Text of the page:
posts disclaimer after Wisconsin stabbings

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See Gallery posts disclaimer after Wisconsin stabbings
In this Saturday, May 31, 2014 photo, rescue workers take a stabbing victim to the ambulance in Waukesha, Wis. Prosecutors say two 12-year-old southeastern Wisconsin girls stabbed their 12-year-old friend nearly to death in the woods to please a mythological creature they learned about online. Both girls were charged as adults with first-degree attempted homicide Monday in Waukesha County Circuit Court. According to a criminal complaint, the girls had been planning to kill their friend for months and finally made the attempt in a park on Saturday morning, after a slumber party. (AP Photo/Abe Van Dyke)
A photo taken on June 3, 2014, shows a Waukesha, Wis. park where two 12-year-old girls are accused of planning to kill another 12-year-old girl before deciding to go to some nearby woods, where the girl was severely injured with 19 stab wounds. Prosecutors say the two 12-year-olds stabbed their acquaintance to please a fictional creature they learned about online. (AP Photo/Carrie Antlfinger)
The site in Waukesha, Wis., where a bicyclist found a 12-year-old girl who had 19 stab wounds is seen on Tuesday June 3, 2014. Two 12-year-old girls are accused of stabbing the girl in the woods to please a fictional creature they learned about online. (AP Photo/Carrie Antlfinger)

MADISON, Wis. (AP) - Two 12-year-old Wisconsin girls who have been charged with stabbing and nearly killing a friend told investigators that they planned the slaying to curry favor with a fictional character they read about on a horror website.

Here's a look at the character called Slenderman and the website police say the girls had been reading for months:



Slenderman is a paranormal being who lurks near forests and who absorbs, kills or carries off victims. In some accounts, he targets children. He looks like a long-limbed, lean man in a black suit but has no face. In some accounts, he has tentacles protruding from his back.

Eric Knudsen of Florida created the character in response to a call for submissions from the online forum SomethingAwful, said Shira Chess, an assistant professor at the University of Georgia who has researched Slenderman's origins. Knudsen posted the first photos along with a fictional news story under the username Victor Surge on June 10, 2009. He did not respond Tuesday to an email seeking comment.

Other writers, artists and programmers later created additional stories, movies and video games featuring Slenderman. Websites show what appear to be photographs of the character, lending it the air of authenticity.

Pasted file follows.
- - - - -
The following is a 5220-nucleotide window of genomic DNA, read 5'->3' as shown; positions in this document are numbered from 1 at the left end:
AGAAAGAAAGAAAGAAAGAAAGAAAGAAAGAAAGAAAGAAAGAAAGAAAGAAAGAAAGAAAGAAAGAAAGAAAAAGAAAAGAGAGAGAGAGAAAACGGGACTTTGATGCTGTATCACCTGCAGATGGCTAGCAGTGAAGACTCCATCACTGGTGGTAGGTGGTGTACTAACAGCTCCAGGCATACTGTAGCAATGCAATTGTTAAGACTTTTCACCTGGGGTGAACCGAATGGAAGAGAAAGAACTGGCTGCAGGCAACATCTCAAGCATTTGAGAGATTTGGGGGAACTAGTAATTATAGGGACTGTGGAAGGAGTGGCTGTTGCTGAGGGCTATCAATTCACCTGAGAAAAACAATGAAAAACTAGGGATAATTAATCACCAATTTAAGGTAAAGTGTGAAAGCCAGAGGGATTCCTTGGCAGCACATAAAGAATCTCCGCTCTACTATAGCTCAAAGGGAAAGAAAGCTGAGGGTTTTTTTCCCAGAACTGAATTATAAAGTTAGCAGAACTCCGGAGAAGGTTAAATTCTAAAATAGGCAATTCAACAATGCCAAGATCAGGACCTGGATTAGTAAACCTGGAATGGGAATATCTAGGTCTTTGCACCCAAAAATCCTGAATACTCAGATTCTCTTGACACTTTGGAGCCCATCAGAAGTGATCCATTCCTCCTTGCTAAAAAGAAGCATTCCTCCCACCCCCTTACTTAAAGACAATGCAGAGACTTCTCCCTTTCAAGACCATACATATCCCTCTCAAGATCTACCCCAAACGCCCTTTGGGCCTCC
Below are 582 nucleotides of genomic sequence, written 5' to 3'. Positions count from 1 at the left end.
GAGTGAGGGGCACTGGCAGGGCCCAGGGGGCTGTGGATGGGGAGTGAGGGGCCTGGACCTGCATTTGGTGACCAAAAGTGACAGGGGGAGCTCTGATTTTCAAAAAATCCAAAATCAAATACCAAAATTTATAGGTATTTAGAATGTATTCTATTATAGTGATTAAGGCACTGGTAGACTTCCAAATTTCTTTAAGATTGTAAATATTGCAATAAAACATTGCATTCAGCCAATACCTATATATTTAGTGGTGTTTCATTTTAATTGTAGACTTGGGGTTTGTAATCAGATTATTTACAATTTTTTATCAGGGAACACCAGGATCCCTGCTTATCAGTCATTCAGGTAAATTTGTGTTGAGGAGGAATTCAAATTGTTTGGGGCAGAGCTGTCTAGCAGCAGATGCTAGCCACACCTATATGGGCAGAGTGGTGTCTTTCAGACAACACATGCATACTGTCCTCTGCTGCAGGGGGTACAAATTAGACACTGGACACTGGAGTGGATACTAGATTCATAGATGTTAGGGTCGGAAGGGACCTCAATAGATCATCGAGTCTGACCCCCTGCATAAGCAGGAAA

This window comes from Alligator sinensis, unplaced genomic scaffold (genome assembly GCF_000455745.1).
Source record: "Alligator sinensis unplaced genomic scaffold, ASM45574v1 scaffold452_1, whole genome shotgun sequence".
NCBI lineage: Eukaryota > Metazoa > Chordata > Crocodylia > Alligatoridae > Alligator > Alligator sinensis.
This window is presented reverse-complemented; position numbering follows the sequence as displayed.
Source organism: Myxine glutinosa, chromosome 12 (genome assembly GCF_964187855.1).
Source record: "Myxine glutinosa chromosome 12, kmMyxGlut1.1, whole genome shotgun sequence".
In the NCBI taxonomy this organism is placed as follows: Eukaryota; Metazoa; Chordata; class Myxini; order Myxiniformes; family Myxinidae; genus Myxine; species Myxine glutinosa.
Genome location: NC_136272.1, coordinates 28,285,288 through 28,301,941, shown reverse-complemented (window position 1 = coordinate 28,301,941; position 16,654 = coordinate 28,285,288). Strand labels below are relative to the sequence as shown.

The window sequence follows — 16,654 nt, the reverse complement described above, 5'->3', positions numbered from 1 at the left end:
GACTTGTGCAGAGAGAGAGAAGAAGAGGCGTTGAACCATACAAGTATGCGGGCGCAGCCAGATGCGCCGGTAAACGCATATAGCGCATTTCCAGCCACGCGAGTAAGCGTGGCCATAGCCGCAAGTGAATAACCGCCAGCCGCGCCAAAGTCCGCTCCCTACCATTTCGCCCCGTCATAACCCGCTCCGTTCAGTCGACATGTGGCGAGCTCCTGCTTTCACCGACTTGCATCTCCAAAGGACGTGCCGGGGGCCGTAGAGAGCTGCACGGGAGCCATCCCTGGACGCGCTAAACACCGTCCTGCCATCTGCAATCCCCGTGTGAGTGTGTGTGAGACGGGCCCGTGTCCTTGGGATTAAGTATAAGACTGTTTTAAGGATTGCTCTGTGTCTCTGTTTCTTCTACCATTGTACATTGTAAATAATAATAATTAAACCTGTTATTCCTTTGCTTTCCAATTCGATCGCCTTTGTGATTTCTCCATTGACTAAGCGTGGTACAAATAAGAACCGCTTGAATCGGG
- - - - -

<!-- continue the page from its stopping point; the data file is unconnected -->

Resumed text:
"It feels real," Chess said. "A 12-year-old potentially isn't going to know the whole origin of the story."



The girls told Wisconsin police that they read about Slenderman on the website

The site defines a creepypasta as "a short story posted on the Internet that is designed to unnerve and shock the reader."

Online communities have developed to distribute creepypastas and create new ones, said Chris Edmond, a writer who posts under the username MrCreepyPasta. The stories can attract large audiences; Edmond has 385,000 Facebook followers and 500,000 YouTube subscribers.

Edmond said sites dedicated to creepypastas are in no way meant to incite violence. Instead, he said, the goal is to be creative and foster the horror genre.


WHO RUNS THIS WEBSITE? is part of a larger site,, which includes 2,700 wikis devoted to fan fiction. A wiki allows groups of users to add, delete, edit and share information.

An administrator posted on Tuesday to say that all stories on the site are fiction and not meant to advocate or endorse killing or other violence. The post described the stabbing in Wisconsin as "an isolated incident, and does not represent or attribute the Creepypasta community as a whole."

"There is a line of between fiction and reality, and it is up to you to realize where the line is," the administrator wrote. "We are a literature site, not a crazy satanic cult."

Attempts to reach site operators by phone and email were unsuccessful.



Creepypasta sites aren't aimed at children, but they attract thousands of readers younger than 18. Edmond said about one-third of his audience on Facebook and YouTube is between the ages of 13 and 17.

Joanne Cantor, a retired University of Wisconsin-Madison professor who studied the effect of media on children, said stories such as Slenderman can have a greater effect because children can interact with the tale by viewing pictures, watching videos or posting their own versions of stories or comments.

"It could very well be that they were confused about reality" in the stabbing case, Cantor said.

She recommended parents talk to their children about how to determine whether things they see on the Internet are real.

"It should say to parents, don't underestimate what's going on in your kids' media use," Cantor said.


Associated Press writer M.L. Johnson in Milwaukee and News Researcher Rhonda Shafner in New York contributed to this report.

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